- Chairman’s message
As a Baltic Member you are part of a powerful group of companies and individuals. You have an outsized influence on the movement of global trade, something which affects everyone on this planet. Baltic Exchange Members are drawn from every part of the commercial bulk shipping markets. Collectively you are responsible for a huge proportion of the world’s fixtures; you buy and sell around half of the world’s ships and many of you are pioneers in the business of freight derivatives. And I am honoured to be your representative.
The role of Baltic Exchange Chairman is important. Since the acquisition of the Baltic by the Singapore Exchange (SGX), the role has changed. The Chairman of the Baltic is no-longer the voice of the shareholders, but the voice of the Members. Previous Chairmen had to walk a tricky tightrope, trying to balance both the operational needs of Members and the financial needs of the Member shareholders.
My role is more straightforward: I am here to ensure that your voice and your needs are met by the Baltic Exchange.
The Baltic Exchange touches on many aspects of Baltic Exchange Members’ working lives. This includes the independent indices and assessments which so many rely on to settle and benchmark their transactions; the Code of Conduct which underpins the way in which you all do business. We help you do business and we represent your needs to governments. We perform a charitable function, supporting numerous maritime related charities around the world and we have a role to play in education.
I have been in the position for only a few weeks, and already I have seen many of these aspects of the Baltic’s work in play.
Just last week, along with a range of ship operators, I attended a meeting in London with the Egyptian authorities responsible for the Suez Canal. We heard about the plans for the Canal’s continued expansion and expressed our concerns at the difficulties faced by ship masters when making a transit, which was well received.
I have been reviewing the revised Baltic Code which will be sent to all Members soon. The updated Code has been rewritten as a response to the compliance and operational challenges for shipping professionals created by evolving legal, regulatory and policy development in all jurisdictions where Baltic Members operate.
On the charitable side, I attended an event by The Stelios Haji-Ioannou Philanthropic Foundation in London to showcase its support for the RNLI. The connections between the Haji-Ioannou family and the Baltic go back many years, and I am hopeful that our charitable foundations can work closely together in the future.
I also attended the most recent council meeting of the London Chamber of Commerce and Industry (LCCI), a voice not just in the City but for the whole of London. Our speciality in shipping means the LCCI look to the Baltic Exchange for guidance in London on global bulk shipping trade, making the LCCI another place our voice should be heard.
But to do my role as Chairman justice, I need your input and support. If you have any issues you wish to see raised at the Baltic Exchange Council, please contact me. My door is always open.
- Baltic on judging panel for NMCC final round in Singapore
The Baltic Exchange’s Mark Ma was part of the judging panel for the National Maritime Case Competition (NMCC) final round held in Singapore on 21 June.
The competition looks to bridge the knowledge gap between students and the maritime industry in order to heighten awareness and create interest among the next generation.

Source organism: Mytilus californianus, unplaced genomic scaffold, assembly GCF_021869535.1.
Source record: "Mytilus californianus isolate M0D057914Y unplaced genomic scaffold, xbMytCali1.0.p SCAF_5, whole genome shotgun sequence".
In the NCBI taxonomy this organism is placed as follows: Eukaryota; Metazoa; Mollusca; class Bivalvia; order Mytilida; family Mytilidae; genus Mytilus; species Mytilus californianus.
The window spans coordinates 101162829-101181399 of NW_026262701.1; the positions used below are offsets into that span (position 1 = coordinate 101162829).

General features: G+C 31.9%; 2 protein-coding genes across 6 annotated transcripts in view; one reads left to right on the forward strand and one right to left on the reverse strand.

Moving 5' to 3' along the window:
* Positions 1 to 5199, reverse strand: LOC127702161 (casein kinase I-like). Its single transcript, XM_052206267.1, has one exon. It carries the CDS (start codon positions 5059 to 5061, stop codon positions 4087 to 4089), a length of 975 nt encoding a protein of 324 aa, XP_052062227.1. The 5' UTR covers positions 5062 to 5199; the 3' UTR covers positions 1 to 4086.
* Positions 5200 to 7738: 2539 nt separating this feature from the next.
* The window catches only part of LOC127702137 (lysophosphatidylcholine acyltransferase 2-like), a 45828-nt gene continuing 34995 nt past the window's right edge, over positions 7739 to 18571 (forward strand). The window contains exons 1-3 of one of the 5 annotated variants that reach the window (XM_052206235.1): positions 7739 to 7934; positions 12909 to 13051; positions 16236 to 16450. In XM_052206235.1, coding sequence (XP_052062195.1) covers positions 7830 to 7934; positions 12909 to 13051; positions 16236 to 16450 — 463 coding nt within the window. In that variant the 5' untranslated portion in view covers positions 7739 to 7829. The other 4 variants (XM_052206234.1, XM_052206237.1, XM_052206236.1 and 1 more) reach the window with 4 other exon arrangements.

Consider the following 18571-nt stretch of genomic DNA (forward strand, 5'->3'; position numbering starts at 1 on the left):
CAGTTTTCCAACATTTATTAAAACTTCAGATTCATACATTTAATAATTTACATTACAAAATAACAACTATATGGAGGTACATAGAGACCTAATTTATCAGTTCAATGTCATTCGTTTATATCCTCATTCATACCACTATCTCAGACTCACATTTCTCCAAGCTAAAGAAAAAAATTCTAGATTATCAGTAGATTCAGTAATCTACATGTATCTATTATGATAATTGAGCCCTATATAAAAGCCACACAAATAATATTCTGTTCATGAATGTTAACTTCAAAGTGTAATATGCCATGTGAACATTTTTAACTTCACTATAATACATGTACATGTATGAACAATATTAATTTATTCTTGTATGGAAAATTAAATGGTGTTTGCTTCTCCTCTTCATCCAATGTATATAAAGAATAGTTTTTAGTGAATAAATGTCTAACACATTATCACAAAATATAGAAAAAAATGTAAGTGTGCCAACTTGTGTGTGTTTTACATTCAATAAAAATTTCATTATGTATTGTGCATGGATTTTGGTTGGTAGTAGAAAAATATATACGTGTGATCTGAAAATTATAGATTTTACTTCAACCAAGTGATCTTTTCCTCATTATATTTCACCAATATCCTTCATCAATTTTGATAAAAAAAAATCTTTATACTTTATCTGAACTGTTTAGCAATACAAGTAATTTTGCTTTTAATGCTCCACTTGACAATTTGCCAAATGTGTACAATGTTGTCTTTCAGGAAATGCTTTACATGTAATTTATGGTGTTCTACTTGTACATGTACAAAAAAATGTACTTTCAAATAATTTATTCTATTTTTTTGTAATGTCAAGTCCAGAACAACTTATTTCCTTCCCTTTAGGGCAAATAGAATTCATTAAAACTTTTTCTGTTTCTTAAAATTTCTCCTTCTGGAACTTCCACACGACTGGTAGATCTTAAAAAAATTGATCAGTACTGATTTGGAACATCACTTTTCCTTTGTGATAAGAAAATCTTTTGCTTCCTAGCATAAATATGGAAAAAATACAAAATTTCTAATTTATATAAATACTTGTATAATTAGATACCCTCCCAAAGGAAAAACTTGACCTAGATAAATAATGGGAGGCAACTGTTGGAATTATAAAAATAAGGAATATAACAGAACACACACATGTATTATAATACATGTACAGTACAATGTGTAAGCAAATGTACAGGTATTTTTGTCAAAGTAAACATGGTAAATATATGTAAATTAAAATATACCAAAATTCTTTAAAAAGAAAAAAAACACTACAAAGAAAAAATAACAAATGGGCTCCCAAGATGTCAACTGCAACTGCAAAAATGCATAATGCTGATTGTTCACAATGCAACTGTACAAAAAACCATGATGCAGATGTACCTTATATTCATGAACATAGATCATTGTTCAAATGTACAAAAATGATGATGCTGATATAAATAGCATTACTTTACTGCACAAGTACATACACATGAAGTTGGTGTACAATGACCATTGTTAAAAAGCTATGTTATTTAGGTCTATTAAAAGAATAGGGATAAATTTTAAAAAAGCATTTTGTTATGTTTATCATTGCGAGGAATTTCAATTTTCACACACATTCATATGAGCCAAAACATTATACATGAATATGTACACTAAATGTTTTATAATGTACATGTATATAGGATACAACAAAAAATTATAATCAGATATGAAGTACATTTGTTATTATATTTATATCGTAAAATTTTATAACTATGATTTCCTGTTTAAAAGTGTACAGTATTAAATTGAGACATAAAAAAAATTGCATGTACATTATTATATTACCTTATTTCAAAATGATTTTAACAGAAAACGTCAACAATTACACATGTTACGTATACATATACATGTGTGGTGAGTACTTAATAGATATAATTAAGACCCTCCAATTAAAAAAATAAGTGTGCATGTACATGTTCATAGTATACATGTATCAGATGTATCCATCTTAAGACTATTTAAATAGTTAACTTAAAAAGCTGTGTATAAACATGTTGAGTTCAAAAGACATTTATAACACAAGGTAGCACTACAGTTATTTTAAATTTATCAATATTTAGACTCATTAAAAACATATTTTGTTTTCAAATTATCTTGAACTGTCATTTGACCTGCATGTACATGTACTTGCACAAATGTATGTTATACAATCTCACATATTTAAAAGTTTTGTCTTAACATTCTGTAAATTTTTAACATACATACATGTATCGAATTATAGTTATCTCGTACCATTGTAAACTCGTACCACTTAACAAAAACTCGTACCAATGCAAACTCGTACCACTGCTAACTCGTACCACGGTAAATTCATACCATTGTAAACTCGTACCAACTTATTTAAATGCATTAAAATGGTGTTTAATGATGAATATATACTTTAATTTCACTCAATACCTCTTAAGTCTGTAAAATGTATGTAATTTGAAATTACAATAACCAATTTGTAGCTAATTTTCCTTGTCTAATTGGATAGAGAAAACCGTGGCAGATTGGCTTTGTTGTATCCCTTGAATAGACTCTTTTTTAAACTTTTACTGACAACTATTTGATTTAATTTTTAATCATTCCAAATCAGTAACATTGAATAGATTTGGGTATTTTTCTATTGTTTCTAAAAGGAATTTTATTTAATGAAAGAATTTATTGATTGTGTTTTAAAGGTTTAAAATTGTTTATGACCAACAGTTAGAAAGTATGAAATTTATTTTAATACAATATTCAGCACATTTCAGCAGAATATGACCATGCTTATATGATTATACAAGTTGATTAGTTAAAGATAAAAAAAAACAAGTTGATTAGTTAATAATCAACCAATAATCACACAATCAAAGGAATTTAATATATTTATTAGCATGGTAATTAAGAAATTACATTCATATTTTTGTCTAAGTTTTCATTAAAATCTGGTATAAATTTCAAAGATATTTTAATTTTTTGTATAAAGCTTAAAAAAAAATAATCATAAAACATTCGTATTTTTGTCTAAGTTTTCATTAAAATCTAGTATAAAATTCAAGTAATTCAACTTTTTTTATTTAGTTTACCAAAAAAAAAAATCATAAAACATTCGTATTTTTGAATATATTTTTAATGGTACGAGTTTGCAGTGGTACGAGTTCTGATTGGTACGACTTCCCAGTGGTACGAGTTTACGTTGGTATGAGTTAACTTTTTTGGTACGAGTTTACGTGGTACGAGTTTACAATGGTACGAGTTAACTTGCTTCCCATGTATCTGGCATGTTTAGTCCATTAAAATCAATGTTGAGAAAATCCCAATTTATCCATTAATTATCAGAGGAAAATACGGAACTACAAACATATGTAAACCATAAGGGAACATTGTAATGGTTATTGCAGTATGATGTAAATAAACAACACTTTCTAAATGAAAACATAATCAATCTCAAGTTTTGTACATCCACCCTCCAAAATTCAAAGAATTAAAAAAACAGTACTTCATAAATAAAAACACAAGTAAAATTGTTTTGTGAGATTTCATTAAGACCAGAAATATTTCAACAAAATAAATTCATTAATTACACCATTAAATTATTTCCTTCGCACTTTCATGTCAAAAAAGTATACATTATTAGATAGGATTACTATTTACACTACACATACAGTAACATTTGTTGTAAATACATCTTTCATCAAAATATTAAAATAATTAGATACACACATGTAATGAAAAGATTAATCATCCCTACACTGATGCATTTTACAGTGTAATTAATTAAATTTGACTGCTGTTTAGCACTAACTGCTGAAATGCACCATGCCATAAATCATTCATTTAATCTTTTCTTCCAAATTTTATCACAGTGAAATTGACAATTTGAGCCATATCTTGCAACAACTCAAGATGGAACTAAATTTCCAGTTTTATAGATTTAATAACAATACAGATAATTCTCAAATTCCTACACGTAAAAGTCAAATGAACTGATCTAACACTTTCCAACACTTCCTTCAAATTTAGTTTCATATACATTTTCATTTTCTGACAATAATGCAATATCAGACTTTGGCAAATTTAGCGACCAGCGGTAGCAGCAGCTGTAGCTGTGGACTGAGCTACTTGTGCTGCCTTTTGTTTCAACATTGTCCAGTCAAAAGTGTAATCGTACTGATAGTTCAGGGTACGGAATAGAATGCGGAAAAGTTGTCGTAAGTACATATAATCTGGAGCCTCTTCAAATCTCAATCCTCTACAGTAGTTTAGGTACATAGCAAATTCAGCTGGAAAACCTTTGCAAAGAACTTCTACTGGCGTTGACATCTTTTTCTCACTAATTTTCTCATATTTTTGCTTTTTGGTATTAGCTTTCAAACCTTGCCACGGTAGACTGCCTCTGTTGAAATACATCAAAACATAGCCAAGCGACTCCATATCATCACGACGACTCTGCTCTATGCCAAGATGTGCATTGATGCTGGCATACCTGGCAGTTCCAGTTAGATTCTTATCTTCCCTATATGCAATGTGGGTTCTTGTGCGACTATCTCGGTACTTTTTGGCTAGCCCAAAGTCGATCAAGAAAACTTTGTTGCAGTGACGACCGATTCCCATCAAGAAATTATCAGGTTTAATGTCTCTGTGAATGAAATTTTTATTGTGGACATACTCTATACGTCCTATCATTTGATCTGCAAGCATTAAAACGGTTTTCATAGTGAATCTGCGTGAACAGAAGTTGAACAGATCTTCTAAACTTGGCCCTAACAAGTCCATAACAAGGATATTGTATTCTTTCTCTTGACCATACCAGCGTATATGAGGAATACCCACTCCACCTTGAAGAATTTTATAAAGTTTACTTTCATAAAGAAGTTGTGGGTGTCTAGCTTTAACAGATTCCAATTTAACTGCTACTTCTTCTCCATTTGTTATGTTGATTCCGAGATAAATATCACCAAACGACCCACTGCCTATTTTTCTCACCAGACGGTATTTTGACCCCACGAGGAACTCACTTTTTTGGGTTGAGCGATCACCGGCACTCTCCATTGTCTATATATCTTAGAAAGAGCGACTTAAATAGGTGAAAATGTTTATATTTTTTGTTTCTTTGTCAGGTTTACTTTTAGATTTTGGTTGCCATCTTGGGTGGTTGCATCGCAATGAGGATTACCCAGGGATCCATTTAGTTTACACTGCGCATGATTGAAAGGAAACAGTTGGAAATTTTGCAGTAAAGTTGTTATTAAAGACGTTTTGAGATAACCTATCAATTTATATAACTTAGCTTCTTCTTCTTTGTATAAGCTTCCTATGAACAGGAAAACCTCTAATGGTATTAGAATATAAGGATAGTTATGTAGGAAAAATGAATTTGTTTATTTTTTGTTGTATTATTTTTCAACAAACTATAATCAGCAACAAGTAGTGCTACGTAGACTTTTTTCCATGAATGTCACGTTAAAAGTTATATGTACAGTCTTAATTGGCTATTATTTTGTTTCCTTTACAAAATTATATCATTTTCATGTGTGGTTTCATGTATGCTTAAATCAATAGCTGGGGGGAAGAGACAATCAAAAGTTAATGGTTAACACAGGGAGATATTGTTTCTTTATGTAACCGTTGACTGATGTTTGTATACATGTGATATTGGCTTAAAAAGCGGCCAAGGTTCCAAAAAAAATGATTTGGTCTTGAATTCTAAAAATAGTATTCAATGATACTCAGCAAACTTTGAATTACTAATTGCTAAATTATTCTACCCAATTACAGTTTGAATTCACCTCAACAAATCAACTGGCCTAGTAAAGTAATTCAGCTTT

Entrants are exposed to real-life industry issues and are challenged with producing feasible and innovative solutions.
The finalists presented their deliverables to the judges and audience in attendance. In the end, it was a close fight for the top three positions with all of the entrants impressing, but it was team Sashimi who took home first prize.
Pictures of the event can be found here.
- YBA meet in London
Some impressive bowling was on show as the Young Baltic Association (YBA) met last Thursday (27 June) in London at All Star Lanes, Brick Lane.
The event was well attended, providing an opportunity for younger members to relax and enjoy some informal networking.
The evening ended with a shootout for the coveted YBA Bowling Championship title. Players took turns to hit a strike or a spare to advance to the next round. The Baltic Exchange’s Crispin Eccleston made it to the final, but in the end, it was Clarksons Katerina Kalaitzian who took home the title. Speaking on her win, an extremely humbled Katerina commented:
“First, I would like to thank my mum, my dad and my brothers and of course the YBA for giving me the opportunity to show to the world my secret talent in bowling! I guess if my career in shipping goes wrong, I can be a professional bowler!!!”
Congratulations to Katerina and thank you to all those who attended. Pictures from the event are available here.
- Passing of former Baltic Member, Philip Clarkson
Members will learn with deep regret of the death of Philip Clarkson on 19 June 2019.
Mr Clarkson was first elected a Member of the Baltic Exchange on 11 March 1975 representing Galbraith’s and then Furness-Houlder (Shipbroking) Ltd from 1983-1986.
Funeral details are awaited and will be published in Baltic Briefing when known.
- Member update: 3 July
The following company has applied for Corporate Membership:
Company Individual MC Shipping Ltd (Singapore Branch)
Mr K Hasegawa Mr S Ogawa Ms J Ong Ms Z Q Chua Topsheen Bulk Singapore Pte Ltd
Mr D Zhang Mr F Zhu
The following individuals have applied for membership of an existing member company:
Company Individual BHP Billiton Freight Singapore Pte Ltd
Mr F Eley Ms Y Hao Ms N Quispe Braemar ACM Shipbroking Ltd Mr W Q Thong Drax Power Ltd Mr M Gibbens Embiricos Shipbrokers Limited Mr N J Bowden Heidmar Inc Mr B H Woodbridge McQuilling Partners Inc Miss K Woon Shearwater Shipping & Chartering Ltd Mr J Gliddon
Any comments should be passed to Karen Karanicholas by 10 July 2019.
- Iron ore on route to recovery
This year has not been the easiest of years for iron ore. In January, the collapse of a Vale-owned tailings dam at the Córrego do Feijão iron ore mine near the Brazilian municipality of Brumadinho resulted in over 200 deaths. On top of the tragedy, the disaster has had serious consequences for iron ore supply. However, there’s a growing sense that supply constraints have peaked.